Energy and Environment: News from the State of Euphoria


Let’s play a game. The rules are simple.

Imagine you’re the Minister of State with responsibility for Energy in a small country on the northern fringes of Europe. With apologies to David Lodge, we’ll call this country Euphoria. As a member of the newly elected Green-leaning government, your ministerial role is to deploy low carbon energy in this island State of Euphoria, whilst keeping the lights on.

In the frustrating days of opposition you were able to imagine a bright Green future of large-scale energy storage, tidal power around the coast of Euphoria, carbon capture and storage and a host of other technologies which haven't yet reached industrial-scale. You'll invest heavily in energy R&D, but now you’re in power, you need to deal in the reality of nuclear, gas and wind as the practical tools at your disposal (coal has long been killed off by EU directive). The key question is how much of each?

Are fossil fuels subsidised more than renewables?


The International Energy Agency made the news with the headline claim that fossil fuels attract six times the subsidy of renewable energy. Inevitably, the headline was picked up and repackaged by most NGOs, trade bodies and commentators into a simple message - big oil is dipping our pockets to make a fast buck at the expense of clean energy.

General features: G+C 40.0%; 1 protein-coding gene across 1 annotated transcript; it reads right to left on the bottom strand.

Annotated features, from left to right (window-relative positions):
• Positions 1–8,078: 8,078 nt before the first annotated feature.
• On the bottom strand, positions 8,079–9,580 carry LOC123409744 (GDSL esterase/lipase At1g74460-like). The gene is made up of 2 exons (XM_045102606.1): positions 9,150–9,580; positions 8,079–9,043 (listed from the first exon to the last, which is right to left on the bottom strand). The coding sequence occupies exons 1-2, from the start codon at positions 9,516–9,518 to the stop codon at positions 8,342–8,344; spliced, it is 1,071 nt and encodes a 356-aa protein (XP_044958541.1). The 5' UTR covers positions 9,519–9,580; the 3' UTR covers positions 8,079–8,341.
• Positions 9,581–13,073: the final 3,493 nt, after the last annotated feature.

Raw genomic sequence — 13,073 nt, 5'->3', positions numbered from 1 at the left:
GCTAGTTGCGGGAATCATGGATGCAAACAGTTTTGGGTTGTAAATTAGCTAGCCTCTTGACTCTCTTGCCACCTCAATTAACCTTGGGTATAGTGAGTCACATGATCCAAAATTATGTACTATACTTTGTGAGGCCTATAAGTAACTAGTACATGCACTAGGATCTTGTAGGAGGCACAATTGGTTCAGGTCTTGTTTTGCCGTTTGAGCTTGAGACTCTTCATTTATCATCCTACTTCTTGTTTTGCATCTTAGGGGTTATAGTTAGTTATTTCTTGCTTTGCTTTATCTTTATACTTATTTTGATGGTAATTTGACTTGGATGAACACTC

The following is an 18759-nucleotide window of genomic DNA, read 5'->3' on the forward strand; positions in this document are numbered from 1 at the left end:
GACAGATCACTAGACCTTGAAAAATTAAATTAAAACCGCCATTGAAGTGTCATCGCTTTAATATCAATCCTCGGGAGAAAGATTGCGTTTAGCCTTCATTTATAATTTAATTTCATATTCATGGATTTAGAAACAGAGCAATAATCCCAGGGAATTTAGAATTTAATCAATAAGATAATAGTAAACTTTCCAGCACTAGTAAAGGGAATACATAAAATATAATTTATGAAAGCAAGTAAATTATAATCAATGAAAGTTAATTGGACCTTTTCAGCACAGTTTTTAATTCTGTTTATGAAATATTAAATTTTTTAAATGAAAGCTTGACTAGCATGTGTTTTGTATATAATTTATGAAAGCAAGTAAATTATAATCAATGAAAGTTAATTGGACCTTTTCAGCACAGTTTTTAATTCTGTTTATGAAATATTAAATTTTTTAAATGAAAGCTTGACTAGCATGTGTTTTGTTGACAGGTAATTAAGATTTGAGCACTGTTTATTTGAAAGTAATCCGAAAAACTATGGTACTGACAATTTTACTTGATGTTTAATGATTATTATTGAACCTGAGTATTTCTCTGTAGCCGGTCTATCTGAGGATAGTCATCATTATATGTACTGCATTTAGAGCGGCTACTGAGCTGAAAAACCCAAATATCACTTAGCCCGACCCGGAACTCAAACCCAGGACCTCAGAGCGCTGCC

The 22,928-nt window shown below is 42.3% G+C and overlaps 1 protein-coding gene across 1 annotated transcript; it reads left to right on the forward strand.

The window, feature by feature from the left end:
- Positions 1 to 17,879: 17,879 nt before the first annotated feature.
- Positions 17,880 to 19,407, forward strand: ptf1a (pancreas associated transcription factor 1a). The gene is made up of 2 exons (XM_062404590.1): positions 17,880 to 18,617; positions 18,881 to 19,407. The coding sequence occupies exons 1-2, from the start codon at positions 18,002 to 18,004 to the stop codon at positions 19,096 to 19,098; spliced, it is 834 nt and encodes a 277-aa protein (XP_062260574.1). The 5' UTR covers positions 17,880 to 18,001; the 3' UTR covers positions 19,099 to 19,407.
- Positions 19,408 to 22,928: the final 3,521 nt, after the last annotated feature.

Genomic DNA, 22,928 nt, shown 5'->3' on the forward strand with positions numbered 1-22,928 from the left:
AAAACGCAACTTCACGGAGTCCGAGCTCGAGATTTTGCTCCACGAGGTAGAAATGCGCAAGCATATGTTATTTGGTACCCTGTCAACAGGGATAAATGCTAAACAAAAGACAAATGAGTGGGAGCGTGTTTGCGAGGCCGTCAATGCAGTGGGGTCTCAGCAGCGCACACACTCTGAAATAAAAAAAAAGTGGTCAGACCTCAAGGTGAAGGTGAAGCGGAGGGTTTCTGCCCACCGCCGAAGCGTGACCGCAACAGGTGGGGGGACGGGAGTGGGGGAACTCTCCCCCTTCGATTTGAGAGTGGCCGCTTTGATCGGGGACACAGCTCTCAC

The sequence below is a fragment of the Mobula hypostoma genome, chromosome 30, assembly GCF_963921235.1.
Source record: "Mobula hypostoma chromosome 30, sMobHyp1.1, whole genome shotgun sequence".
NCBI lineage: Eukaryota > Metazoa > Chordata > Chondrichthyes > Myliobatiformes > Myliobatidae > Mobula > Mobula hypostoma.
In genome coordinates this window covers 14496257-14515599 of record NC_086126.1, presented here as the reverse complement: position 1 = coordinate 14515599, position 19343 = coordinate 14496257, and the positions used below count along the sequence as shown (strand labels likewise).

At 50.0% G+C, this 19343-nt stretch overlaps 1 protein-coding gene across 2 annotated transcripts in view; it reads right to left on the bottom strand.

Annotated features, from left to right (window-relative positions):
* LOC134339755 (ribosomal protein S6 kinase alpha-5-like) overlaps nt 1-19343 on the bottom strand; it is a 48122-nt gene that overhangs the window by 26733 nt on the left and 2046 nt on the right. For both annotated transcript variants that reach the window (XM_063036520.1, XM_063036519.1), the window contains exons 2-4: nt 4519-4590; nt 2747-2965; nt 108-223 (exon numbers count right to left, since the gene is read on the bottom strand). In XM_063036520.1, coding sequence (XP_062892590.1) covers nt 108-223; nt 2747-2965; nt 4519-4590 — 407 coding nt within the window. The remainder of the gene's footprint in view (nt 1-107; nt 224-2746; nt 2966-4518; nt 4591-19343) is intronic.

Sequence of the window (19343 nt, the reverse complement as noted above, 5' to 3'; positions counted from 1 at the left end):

However, like most headlines, when unpacked the reality is somewhat different. For example, according to the REN21 report, in 2010 renewable energy accounted for a little over 15% of global energy consumption, compared to 80% for fossil fuels. However, approximately half of that renewable consumption was traditional biomass, the global poor burning wood and animal waste with appalling health impacts. Discounting long-standing hydro and (mostly) Chinese solar water heaters, new renewables such as wind and solar PV accounted for less than 1% of global energy consumption, as did biofuels. So while it’s claimed that fossil fuels attract six times the subsidy of renewables, fossil fuels generate not far off 80 times more energy than heavily subsidised new renewables. Per unit of energy actually consumed then, renewables appear to attract subsidy over 10 times greater than fossil fuels.